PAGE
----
Are You Uncollectible?

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If you’re facing collection calls and garnishment for debts you can’t afford to pay, you might be uncollectible. It may give you peace of mind to know you can keep your limited income for necessities.

How Do I Know if I’m Uncollectible?

You are “uncollectible” if all of these conditions apply to you:

  • You have limited income that only comes from specific sources;

  • You have limited assets and/or savings;

  • You don’t have any money left over after you pay for housing, food, and other necessities.

Sources of Income that Can’t Be Garnished

To be uncollectible, your income can only come from one or more of these specific sources:

  • Social Security Administration (SSA) benefits

  • Supplemental Security Income (SSI) payments

  • Department of Mental Health Family Support Subsidies

  • State Public Assistance Benefit payments, such as:

    • General Assistance Benefits

    • Family Independence Program (FIP)

    • Food Assistance Program (FAP), Electronic Benefits Transfer (EBT)

    • State Disability Assistance (SDA)

  • Veterans Affairs (VA) benefits

  • Railroad Retirement benefits

  • Black Lung benefits

  • Unemployment compensation benefits

  • Worker’s Compensation benefits

  • Student loans, grants, or work assistance

  • Payments or distributions from an Individual Retirement Account (IRA) annuity

  • Income benefits under the Michigan Civil Service Act

  • Private health or life insurance

  • Disability insurance due to injury or sickness of any insured person

  • Home Heating Credit

What Assets Can I Keep?

To be uncollectible, your only valuable assets may be:

  • A vehicle or household items worth less than $1,000 each

  • Certain personal articles

  • A bank account with funds only from the sources listed above

And, your limited income must only be used to pay for housing, food, and other necessities (like medicine). You cannot have any money left after these expenses are paid.

What Can I Do If I’m Uncollectible?

Your creditor can still sue you to try to collect the debt if you’re uncollectible. But if a creditor gets a judgment against you, the creditor has very few options to collect the debt. A creditor could put a lien on your house if you own it. If you sell your home while the lien is in effect, your creditor may get proceeds from the sale of the home to pay the debt.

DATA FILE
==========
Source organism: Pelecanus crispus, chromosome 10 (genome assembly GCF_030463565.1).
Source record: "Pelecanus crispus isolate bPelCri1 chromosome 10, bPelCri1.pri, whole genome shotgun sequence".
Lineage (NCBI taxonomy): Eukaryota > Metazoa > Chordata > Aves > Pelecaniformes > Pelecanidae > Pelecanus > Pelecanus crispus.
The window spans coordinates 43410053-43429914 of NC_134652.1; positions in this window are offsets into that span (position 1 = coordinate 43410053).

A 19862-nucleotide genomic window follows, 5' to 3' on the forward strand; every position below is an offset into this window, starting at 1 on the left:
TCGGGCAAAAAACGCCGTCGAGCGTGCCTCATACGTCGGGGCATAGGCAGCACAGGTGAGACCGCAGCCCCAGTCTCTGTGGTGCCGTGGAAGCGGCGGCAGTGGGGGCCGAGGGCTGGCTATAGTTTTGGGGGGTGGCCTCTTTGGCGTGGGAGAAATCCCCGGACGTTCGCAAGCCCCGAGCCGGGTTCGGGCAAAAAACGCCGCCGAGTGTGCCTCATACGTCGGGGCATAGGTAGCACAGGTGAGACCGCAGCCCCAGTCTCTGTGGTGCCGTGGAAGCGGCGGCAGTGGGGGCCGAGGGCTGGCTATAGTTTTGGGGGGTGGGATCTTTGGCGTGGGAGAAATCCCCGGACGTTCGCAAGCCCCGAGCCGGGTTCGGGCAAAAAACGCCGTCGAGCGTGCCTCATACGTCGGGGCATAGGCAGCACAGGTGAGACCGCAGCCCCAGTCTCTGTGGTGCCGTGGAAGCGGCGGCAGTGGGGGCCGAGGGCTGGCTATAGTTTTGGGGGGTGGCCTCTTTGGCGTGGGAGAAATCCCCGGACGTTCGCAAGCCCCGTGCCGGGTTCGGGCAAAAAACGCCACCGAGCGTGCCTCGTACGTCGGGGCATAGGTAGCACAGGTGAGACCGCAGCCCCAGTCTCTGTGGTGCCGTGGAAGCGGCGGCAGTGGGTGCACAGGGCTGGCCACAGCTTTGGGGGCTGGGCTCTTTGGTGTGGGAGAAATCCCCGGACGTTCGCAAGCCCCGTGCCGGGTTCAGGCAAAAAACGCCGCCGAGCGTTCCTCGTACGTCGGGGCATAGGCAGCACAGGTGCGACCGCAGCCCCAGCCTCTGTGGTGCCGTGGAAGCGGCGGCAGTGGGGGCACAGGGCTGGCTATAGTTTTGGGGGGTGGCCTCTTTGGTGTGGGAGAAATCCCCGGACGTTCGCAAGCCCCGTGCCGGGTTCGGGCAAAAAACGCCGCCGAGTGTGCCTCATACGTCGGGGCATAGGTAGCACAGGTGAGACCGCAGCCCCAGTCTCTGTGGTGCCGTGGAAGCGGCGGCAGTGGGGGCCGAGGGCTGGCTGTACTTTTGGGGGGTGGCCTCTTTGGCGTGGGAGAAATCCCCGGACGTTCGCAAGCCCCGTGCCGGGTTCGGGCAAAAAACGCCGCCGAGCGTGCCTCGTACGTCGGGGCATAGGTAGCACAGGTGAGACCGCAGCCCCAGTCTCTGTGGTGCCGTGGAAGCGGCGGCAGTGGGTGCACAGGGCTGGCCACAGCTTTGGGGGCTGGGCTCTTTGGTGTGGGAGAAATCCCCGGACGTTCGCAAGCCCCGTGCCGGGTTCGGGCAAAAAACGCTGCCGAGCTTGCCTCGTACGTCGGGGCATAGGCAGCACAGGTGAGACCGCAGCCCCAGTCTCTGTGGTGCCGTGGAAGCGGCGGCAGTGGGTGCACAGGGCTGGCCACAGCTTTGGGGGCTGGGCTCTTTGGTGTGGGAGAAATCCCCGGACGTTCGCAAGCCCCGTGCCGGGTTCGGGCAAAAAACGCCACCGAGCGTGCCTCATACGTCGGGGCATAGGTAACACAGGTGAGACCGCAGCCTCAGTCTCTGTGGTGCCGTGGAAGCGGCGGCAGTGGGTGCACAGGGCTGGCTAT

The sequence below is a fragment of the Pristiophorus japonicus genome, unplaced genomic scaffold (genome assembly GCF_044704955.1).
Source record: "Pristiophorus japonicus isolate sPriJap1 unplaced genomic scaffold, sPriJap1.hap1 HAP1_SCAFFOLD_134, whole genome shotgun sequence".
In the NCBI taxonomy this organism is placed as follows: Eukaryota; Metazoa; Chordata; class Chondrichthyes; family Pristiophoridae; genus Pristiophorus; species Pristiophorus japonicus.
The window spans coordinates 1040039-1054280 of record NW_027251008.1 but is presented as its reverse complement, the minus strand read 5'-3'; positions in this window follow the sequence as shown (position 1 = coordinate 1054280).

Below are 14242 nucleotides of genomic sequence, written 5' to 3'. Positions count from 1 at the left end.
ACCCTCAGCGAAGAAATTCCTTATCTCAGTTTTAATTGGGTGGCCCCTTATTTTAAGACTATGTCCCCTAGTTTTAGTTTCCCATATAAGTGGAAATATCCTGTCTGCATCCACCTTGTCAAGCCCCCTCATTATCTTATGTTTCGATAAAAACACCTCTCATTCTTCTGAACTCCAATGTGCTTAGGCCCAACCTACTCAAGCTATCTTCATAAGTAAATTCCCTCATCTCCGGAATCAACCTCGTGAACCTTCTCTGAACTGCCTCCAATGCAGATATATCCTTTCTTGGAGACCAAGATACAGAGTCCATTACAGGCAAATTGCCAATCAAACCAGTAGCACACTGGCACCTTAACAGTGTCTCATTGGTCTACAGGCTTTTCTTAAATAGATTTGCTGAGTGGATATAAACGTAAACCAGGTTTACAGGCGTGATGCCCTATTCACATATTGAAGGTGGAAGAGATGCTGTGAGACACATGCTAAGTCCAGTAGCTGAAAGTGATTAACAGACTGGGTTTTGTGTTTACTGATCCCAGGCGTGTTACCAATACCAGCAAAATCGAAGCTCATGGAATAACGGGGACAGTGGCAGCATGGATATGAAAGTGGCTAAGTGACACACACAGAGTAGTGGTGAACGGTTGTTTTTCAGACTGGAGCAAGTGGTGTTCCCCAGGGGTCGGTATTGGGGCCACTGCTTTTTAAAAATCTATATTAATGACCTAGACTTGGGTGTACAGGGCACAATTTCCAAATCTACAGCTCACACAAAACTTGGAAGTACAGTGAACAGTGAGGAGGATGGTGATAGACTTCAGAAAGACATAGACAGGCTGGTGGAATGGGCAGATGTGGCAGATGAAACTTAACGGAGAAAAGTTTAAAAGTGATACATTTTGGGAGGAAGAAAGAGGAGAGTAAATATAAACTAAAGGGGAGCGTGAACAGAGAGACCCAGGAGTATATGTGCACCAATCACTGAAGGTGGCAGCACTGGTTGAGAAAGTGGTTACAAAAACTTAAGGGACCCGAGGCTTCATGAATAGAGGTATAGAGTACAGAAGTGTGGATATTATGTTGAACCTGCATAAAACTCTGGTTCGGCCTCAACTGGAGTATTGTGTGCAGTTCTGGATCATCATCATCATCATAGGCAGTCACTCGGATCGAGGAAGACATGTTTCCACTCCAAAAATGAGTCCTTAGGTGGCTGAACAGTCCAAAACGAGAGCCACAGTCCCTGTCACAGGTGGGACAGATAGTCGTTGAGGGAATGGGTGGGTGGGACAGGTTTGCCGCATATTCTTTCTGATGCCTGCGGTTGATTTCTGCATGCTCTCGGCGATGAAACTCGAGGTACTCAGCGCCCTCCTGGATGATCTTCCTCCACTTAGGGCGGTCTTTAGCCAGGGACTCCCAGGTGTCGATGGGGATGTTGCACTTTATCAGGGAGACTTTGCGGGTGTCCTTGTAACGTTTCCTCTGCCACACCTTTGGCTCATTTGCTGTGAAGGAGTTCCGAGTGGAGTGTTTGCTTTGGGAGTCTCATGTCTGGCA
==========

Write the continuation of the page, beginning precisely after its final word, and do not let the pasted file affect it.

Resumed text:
Get a Charge-Off

You can send a letter to your creditors explaining you are uncollectible and asking for a “charge-off” of the account as a bad debt. This is an example of a letter you can send to creditors to let them know you are uncollectible: Letter to Creditors - I’m Uncollectible.

Getting a charge-off does not mean the debt goes away. You still owe the debt. Having a charge-off on your credit report may damage your credit score.

Ask Your Creditors to Stop Contacting You

You can send your creditors who are debt collectors letters asking each to stop contacting you about the debt. This is an example of a letter to send creditors to ask them to stop contacting you: Letter to Creditors - Stop Contacting Me.

You Might Not Always Be Uncollectible

If your financial situation improves so that you’re no longer uncollectible, you should try to find a way to pay your debts. Remember, just because you are uncollectible doesn’t mean your debt goes away.

If you find a job, inherit money or win the lottery, your creditor might sue you to try to get money from you. If your creditor succeeds in getting a judgment against you, it will be able to garnish your accounts or income, or seize your assets. To learn about garnishments, read the article An Overview of Garnishments.